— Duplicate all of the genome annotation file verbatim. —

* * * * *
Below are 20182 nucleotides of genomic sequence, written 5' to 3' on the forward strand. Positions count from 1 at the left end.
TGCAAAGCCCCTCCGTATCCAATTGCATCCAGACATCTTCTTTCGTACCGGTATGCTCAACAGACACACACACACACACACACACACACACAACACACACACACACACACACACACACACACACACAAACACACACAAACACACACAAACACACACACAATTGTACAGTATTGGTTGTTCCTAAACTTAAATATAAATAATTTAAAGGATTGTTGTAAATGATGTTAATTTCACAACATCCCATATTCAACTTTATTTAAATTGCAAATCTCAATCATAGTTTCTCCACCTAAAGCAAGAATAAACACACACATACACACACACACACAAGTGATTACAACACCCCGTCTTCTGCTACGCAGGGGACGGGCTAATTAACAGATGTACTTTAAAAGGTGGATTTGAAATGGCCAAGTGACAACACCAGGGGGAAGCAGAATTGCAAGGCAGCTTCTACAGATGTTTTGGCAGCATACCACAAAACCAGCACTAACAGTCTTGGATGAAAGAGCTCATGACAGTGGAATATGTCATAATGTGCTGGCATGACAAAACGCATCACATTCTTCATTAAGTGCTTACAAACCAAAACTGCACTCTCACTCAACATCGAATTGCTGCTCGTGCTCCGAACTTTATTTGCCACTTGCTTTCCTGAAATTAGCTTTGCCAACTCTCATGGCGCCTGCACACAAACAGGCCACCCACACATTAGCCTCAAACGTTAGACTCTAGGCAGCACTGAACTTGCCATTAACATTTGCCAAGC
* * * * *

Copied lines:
Below are 20182 nucleotides of genomic sequence, written 5' to 3' on the forward strand. Positions count from 1 at the left end.
TGCAAAGCCCCTCCGTATCCAATTGCATCCAGACATCTTCTTTCGTACCGGTATGCTCAACAGACACACACACACACACACACACACACACAACACACACACACACACACACACACACACACACACAAACACACACAAACACACACAAACACACACACAATTGTACAGTATTGGTTGTTCCTAAACTTAAATATAAATAATTTAAAGGATTGTTGTAAATGATGTTAATTTCACAACATCCCATATTCAACTTTATTTAAATTGCAAATCTCAATCATAGTTTCTCCACCTAAAGCAAGAATAAACACACACATACACACACACACACAAGTGATTACAACACCCCGTCTTCTGCTACGCAGGGGACGGGCTAATTAACAGATGTACTTTAAAAGGTGGATTTGAAATGGCCAAGTGACAACACCAGGGGGAAGCAGAATTGCAAGGCAGCTTCTACAGATGTTTTGGCAGCATACCACAAAACCAGCACTAACAGTCTTGGATGAAAGAGCTCATGACAGTGGAATATGTCATAATGTGCTGGCATGACAAAACGCATCACATTCTTCATTAAGTGCTTACAAACCAAAACTGCACTCTCACTCAACATCGAATTGCTGCTCGTGCTCCGAACTTTATTTGCCACTTGCTTTCCTGAAATTAGCTTTGCCAACTCTCATGGCGCCTGCACACAAACAGGCCACCCACACATTAGCCTCAAACGTTAGACTCTAGGCAGCACTGAACTTGCCATTAACATTTGCCAAGC